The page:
Born in New Zealand and raised in London, Felix Kelly became fascinated with steamboats and paddlewheelers during repeated trips in the Deep South in the 1960s and '70s; he created "Death of a Sidewheeler" — described by one critic as "the spirit of something sinister and ghostlike" — in 1972. Learn more »
The full entry on Felix Kelly is coming soon.
Felix Kelly’s romantic and surrealistic depictions of mansions, some in stages of overgrown decay, became his signature oeuvre. Writer Amanda Harling said that Kelly painted with “heartbreaking nostalgia.” In the 1960s and 1970s, Kelly painted in the Deep South, specializing in domestic architecture. His themes romanticized declining plantations along the Mississippi River, and they were painted in luminous tones—some with an imaginary steamboat, another of Kelly’s fascinations. Upon Kelly’s death, the British newspaper The Independent said, “the mystical, evocative ambiance which he bestowed upon these houses was enormously appealing.”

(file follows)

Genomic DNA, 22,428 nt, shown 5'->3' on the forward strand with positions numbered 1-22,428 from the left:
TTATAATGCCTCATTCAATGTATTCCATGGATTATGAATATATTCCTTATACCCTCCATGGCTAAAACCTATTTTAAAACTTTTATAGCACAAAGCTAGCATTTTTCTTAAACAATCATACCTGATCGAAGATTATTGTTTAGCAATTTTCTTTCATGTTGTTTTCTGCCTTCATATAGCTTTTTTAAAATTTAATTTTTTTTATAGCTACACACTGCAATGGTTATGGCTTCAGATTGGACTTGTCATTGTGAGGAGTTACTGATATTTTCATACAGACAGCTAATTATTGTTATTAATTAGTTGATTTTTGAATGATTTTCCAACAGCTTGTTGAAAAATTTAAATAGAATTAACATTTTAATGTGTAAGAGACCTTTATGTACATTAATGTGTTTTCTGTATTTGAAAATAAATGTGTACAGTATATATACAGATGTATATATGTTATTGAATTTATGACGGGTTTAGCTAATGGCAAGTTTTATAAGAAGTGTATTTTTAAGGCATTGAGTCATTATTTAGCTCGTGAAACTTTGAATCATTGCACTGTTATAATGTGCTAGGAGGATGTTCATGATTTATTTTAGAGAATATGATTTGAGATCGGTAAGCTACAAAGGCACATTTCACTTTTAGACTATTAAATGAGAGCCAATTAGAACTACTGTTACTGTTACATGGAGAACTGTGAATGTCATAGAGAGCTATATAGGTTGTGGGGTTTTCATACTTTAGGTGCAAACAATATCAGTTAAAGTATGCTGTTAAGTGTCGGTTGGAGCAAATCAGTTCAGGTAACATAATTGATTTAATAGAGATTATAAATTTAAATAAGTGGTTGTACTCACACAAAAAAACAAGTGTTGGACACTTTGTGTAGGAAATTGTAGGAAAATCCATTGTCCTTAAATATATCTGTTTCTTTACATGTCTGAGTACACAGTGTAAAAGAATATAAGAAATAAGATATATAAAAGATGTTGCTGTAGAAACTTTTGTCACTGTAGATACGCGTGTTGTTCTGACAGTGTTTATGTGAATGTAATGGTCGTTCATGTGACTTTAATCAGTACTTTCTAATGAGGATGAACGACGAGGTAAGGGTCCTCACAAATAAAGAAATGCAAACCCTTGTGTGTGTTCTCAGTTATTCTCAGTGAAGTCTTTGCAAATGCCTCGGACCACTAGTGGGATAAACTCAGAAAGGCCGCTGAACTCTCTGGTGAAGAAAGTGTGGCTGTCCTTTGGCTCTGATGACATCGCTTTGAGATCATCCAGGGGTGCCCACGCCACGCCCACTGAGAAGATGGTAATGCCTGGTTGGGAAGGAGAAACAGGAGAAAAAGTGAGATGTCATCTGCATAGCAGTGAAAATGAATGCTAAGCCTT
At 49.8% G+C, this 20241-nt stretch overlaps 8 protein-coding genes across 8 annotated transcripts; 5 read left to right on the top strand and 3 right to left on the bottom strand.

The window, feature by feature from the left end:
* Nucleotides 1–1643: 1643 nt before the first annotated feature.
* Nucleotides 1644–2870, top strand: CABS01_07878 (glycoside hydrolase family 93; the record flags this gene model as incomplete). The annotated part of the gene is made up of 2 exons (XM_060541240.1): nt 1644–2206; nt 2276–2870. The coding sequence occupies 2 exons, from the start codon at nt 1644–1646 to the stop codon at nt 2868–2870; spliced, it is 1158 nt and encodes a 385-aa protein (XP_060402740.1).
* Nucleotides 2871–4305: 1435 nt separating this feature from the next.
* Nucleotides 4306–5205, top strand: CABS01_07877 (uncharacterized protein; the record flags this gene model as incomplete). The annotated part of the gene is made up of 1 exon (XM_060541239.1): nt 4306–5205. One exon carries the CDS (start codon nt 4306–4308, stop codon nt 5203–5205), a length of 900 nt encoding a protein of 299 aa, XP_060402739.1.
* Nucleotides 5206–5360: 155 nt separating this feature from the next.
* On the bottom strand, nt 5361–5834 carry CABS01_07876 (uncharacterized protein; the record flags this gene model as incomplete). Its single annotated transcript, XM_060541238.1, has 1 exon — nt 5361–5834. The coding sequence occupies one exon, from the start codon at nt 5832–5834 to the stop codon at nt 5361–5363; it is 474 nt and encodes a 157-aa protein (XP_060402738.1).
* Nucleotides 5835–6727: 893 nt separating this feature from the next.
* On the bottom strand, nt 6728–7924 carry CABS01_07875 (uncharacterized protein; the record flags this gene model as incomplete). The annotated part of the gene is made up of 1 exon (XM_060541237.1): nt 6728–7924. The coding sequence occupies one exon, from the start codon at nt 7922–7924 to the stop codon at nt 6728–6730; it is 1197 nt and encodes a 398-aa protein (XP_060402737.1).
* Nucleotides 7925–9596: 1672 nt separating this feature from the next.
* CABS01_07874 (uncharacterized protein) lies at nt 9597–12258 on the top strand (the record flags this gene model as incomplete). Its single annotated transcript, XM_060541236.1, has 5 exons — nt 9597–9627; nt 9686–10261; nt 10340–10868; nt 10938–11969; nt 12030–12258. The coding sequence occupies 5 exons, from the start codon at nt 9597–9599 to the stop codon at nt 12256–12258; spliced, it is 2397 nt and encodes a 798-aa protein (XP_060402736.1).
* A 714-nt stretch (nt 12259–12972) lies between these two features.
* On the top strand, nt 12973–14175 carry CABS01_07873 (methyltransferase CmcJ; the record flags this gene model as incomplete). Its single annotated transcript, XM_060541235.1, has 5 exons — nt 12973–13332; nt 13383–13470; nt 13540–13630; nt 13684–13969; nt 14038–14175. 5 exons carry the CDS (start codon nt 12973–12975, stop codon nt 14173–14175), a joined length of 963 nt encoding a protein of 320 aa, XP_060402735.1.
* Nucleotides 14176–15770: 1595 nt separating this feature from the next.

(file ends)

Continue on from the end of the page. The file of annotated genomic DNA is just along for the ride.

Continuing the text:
Cite This Entry
Chicago Manual of Style
Staff of the Louisiana Endowment for the Humanities. "Felix Kelly." In KnowLA Encyclopedia of Louisiana, edited by David Johnson. Louisiana Endowment for the Humanities, 2010–. Article published September 12, 2012. http://www.knowla.org/entry/1286/.
Staff of the Louisiana Endowment for the Humanities. "Felix Kelly." KnowLA Encyclopedia of Louisiana. Ed. David Johnson. Louisiana Endowment for the Humanities, 12 Sept 2012. Web. 20 Jan. 2017.